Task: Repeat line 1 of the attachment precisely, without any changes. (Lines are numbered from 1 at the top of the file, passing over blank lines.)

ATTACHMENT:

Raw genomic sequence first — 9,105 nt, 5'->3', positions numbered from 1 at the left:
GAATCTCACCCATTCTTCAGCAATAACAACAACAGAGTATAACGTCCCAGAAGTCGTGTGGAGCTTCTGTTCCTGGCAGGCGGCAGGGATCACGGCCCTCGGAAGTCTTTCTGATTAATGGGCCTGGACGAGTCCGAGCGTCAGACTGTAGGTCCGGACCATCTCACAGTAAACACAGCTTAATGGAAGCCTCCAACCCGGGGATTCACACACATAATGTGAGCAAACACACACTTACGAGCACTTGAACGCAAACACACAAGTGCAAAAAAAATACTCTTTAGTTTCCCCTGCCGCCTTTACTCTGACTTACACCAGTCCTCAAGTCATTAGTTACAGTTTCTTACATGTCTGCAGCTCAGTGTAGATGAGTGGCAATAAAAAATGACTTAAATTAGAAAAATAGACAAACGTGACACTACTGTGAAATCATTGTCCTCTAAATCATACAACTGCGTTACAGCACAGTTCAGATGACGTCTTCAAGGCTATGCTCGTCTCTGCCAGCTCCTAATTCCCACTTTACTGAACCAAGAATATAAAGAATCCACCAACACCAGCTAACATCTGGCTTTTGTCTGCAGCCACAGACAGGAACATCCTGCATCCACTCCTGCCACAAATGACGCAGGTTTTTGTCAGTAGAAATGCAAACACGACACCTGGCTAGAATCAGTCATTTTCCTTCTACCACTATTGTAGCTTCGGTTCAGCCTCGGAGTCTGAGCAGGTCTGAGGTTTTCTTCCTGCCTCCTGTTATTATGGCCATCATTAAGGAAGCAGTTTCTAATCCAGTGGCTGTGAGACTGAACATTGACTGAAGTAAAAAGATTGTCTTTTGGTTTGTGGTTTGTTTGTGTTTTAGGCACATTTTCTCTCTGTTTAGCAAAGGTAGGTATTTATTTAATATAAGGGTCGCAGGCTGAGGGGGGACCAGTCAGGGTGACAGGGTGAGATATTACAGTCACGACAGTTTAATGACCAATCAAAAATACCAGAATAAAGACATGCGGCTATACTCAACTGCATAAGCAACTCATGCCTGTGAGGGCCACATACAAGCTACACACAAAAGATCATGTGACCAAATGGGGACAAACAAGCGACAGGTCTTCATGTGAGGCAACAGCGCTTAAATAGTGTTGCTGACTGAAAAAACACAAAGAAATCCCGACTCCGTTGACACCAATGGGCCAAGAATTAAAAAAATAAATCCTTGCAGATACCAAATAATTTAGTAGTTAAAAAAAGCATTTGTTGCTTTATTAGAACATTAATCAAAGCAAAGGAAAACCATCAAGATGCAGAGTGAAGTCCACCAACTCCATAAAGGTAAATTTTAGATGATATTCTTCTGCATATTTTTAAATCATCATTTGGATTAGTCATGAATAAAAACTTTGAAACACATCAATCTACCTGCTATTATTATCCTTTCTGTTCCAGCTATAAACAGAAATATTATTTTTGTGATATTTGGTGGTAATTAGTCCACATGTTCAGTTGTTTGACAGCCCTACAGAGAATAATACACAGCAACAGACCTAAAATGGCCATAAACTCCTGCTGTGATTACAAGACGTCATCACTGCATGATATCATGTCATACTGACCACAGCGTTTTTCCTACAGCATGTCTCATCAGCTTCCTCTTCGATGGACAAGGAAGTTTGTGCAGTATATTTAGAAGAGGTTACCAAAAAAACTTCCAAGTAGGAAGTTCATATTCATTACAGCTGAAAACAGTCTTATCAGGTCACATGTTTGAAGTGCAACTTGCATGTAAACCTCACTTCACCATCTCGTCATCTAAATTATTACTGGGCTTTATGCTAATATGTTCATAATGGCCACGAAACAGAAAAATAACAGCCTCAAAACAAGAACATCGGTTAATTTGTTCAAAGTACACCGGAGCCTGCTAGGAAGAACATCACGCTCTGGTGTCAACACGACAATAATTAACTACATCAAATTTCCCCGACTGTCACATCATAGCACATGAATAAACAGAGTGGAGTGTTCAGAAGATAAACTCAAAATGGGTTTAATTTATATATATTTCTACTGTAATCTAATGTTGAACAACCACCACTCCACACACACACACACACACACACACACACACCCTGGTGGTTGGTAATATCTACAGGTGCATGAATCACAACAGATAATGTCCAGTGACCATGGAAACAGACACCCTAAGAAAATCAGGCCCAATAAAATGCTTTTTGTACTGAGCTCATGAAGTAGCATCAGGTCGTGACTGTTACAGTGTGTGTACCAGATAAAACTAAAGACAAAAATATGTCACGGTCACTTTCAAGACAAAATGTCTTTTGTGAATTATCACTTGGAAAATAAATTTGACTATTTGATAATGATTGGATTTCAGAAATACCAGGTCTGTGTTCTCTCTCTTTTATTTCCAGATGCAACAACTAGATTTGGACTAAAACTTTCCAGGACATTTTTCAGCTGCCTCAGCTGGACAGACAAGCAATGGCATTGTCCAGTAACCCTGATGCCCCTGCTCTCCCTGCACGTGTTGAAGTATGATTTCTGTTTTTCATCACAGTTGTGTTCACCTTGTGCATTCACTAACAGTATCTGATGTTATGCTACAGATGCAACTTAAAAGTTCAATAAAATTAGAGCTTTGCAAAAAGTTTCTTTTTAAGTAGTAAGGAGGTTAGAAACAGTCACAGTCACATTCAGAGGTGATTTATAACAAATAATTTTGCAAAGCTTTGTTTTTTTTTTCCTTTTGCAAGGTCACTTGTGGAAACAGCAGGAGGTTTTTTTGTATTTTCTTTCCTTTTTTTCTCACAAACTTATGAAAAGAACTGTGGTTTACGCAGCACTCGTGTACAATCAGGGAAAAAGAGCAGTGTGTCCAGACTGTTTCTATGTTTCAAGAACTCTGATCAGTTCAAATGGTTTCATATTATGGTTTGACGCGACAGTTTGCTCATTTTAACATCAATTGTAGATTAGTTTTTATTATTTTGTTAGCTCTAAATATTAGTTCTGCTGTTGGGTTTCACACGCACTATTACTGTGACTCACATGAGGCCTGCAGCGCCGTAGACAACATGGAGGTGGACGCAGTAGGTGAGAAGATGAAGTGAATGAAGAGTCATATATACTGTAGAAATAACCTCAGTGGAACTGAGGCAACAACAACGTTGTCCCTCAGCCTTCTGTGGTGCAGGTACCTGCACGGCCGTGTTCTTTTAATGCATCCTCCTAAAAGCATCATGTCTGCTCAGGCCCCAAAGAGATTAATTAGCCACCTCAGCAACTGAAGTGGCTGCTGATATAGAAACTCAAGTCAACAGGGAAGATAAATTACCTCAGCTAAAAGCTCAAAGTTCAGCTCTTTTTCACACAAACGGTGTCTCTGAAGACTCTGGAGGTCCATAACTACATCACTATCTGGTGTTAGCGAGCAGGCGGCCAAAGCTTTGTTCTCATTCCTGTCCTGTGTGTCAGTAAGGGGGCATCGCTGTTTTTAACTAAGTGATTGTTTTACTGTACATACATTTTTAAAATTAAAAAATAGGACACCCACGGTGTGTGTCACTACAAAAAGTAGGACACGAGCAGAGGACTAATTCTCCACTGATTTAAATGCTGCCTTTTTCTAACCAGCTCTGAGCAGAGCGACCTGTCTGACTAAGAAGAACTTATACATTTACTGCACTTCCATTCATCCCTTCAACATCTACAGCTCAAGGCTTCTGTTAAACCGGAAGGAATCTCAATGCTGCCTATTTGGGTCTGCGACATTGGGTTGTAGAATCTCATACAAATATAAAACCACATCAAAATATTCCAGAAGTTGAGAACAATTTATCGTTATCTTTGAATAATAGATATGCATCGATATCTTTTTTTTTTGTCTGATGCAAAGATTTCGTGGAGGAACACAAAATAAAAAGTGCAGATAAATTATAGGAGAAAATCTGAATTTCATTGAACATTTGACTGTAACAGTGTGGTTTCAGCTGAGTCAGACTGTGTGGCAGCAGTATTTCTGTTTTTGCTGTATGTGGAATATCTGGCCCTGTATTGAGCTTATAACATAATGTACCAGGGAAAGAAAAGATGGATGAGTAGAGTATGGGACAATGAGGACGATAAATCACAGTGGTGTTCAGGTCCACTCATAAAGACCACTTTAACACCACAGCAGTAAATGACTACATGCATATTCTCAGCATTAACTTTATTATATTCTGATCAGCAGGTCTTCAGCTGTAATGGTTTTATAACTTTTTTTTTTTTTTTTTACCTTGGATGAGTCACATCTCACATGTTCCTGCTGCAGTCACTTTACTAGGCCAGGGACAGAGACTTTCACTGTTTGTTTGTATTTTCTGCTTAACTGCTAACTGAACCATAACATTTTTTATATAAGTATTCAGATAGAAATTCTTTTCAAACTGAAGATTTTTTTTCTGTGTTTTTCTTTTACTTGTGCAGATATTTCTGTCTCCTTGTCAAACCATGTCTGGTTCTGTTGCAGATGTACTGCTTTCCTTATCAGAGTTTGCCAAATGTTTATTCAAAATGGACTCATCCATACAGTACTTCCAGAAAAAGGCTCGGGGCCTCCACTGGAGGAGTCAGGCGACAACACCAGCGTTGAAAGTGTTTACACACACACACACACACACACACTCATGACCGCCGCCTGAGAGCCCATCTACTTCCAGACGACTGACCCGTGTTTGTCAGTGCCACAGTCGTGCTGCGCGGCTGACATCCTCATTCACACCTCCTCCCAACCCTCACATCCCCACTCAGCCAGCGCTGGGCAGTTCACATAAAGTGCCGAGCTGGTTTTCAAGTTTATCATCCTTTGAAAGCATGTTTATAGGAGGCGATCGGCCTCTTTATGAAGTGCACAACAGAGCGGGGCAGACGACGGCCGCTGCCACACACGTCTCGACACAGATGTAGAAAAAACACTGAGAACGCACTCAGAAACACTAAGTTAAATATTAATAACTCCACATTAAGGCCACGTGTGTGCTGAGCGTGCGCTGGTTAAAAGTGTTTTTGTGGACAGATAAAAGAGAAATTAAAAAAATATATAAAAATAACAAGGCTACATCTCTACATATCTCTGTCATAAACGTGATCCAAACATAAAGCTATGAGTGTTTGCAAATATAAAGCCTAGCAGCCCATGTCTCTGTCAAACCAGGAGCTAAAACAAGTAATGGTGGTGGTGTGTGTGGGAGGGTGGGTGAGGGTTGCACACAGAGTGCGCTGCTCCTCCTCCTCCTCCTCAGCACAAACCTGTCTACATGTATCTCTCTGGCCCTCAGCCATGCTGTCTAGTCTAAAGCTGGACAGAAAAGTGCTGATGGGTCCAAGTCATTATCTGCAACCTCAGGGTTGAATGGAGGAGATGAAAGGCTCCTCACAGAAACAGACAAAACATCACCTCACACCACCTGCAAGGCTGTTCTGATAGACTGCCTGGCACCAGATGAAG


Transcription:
Raw genomic sequence first — 9,105 nt, 5'->3', positions numbered from 1 at the left: